Electro duo serves up welcomed familiarity, received without contempt.
Reef Younis 2011
There’s an eternal optimism to Digitalism. The sound of two friends, Jens and Isi, having the time of their lives, it takes a stubbornly miserable disposition to begrudge such bouncing positivity.
Part of the much-celebrated electro class of 2006/07, their debut album Idealism enabled the duo to graduate with honours. Then, it wasn’t so difficult; everyone was swept up in the belated wave of crossover electro that Erol Alkan and Soulwax had spent most of their DJ lives creating. But where some of their contemporaries were happy to revel in abrasive frat-party grinds (MSTRKRFT), ostentatious Spinal Tap dramatics (Justice), or mad-scientist personas (Simian Mobile Disco), Digitalism were always most adept, and at their most comfortable, when creating soundtracks for careering, carefree summer months.
A wealth of considered remixes and the big floor boom and cascading breakdowns of Zdarlight and Jupiter Room, from said debut, might have marked Digitalism’s arrival, but it’s the hook-laden repetition of that album’s highlight Pogo that’s remembered most fondly. It’s the group’s calling card – the driving rhythm and looped repetition; the monotone vocals – and on I Love You, Dude, the same sentiment and sun-drenched purpose is recognisable.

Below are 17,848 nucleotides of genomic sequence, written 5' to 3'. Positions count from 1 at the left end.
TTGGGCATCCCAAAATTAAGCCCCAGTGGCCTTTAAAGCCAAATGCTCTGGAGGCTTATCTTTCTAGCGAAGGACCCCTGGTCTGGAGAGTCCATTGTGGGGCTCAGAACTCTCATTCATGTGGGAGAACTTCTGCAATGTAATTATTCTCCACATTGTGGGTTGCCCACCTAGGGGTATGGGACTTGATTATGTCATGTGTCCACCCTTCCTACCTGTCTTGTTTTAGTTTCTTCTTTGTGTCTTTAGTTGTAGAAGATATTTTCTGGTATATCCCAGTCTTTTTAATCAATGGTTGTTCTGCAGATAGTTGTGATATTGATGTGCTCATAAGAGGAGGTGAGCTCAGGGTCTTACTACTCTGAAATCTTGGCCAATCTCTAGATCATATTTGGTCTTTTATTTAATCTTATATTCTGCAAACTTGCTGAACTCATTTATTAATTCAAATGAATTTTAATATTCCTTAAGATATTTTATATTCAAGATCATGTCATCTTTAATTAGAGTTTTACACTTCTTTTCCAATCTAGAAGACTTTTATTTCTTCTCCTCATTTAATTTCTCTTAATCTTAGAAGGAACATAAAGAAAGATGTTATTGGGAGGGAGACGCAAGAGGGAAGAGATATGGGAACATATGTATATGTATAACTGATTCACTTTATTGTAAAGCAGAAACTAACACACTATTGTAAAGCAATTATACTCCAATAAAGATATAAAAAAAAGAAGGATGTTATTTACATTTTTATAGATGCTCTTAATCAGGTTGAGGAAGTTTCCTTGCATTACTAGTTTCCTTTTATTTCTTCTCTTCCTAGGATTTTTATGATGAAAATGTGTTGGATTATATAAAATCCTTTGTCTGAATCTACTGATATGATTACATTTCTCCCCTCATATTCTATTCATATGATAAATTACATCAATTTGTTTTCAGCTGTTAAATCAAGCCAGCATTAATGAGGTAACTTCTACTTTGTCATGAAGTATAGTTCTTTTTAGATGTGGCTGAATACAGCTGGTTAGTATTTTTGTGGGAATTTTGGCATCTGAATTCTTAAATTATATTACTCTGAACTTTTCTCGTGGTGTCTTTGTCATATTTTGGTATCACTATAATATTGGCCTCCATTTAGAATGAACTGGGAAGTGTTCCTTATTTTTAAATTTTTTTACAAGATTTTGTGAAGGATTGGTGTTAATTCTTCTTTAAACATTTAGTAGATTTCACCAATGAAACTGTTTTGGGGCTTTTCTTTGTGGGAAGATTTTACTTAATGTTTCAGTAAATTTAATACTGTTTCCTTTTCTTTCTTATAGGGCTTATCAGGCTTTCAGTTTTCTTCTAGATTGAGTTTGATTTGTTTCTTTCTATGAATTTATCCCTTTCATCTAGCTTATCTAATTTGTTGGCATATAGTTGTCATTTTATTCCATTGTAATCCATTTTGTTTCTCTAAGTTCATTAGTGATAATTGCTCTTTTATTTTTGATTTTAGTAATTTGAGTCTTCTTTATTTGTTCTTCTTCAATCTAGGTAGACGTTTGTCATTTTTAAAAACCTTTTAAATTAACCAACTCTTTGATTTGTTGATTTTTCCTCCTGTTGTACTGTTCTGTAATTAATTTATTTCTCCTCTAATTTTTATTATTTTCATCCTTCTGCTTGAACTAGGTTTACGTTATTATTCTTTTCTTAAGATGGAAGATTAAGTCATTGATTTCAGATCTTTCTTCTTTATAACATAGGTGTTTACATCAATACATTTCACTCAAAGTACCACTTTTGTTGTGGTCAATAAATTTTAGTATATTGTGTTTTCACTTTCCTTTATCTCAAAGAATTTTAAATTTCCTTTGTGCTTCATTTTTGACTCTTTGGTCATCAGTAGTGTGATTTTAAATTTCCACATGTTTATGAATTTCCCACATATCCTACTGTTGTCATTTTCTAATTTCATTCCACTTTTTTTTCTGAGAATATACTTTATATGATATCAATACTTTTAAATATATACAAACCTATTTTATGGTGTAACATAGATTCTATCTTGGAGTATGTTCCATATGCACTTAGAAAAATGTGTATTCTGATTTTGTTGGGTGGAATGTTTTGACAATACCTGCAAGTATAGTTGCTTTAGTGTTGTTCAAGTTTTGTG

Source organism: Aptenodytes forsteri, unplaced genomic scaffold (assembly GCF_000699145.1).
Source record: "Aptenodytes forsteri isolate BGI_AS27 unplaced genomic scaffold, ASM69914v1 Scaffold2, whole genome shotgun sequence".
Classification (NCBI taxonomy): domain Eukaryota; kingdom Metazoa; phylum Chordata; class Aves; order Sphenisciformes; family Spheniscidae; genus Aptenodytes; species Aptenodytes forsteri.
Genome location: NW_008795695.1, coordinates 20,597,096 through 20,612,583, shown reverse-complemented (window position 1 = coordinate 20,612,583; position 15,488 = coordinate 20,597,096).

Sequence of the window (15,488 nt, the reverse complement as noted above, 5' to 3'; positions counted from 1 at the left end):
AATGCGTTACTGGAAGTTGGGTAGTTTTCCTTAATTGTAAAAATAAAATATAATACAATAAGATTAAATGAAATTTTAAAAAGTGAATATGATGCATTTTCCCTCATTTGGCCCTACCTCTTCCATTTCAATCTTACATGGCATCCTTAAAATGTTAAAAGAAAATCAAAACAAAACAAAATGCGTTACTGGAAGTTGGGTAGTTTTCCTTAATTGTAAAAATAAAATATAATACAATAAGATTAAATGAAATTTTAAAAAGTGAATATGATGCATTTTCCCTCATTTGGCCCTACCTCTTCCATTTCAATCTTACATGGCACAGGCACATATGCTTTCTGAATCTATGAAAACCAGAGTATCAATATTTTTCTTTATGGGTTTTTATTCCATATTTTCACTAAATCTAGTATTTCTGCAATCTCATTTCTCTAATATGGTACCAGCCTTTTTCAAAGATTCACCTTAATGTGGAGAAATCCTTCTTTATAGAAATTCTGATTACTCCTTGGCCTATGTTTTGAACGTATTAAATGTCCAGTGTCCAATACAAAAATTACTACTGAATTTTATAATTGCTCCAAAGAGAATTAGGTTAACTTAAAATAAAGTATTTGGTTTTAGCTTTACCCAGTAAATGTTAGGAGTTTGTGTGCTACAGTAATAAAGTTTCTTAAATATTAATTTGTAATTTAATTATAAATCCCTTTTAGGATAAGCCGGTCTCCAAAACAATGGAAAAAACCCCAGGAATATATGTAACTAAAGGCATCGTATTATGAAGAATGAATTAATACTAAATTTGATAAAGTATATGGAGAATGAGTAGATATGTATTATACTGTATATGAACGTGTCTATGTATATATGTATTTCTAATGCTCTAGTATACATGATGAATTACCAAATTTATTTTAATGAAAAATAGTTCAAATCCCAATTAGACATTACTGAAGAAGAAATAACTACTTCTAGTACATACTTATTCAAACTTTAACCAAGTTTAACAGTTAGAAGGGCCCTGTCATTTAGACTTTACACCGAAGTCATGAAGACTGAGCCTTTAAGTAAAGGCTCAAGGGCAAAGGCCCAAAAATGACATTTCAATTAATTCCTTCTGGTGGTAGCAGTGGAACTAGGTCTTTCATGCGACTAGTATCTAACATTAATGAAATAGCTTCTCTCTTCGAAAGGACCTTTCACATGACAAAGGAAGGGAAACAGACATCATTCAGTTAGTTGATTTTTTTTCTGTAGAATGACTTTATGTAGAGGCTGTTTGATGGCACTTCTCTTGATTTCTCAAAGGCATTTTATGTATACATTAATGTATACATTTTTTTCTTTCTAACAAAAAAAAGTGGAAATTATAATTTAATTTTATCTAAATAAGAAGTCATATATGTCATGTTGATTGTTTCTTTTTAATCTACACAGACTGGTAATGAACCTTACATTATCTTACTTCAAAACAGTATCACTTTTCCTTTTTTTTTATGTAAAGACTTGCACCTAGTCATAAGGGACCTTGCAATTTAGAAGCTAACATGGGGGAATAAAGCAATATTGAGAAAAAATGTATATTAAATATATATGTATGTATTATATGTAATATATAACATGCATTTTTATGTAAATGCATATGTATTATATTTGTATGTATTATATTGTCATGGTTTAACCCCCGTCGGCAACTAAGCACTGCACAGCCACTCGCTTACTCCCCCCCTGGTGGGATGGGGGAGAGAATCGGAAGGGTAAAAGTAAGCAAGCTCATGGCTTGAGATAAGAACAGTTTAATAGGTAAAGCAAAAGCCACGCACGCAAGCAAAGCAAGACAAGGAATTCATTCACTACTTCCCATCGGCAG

But with formulaic flashbacks to Idealism – lead single Blitz is straight from the Pogo blueprint, and Reeperbahn serves up a weighty snapshot of Jupiter Room – Digitalism are also guilty of reverting to synth-driven type. Predominantly this stance remains a positive, with the trio of Blitz, 2 Hearts and Encore summer anthems in waiting. But take the Higher State of Consciousness free-fall of Miami Showdown, or Antibiotics’ low-frequency barracking, and the bubblegum singles stick all the better.
But it’s the contrast between these points – the brilliantly familiar and the boldly flawed – that ensures I Love You, Dude stays on the right side of lazy revivalism. Despite the echoes of their past on this second long-play set, Digitalism’s perfectly timed return is more about fondness than contempt.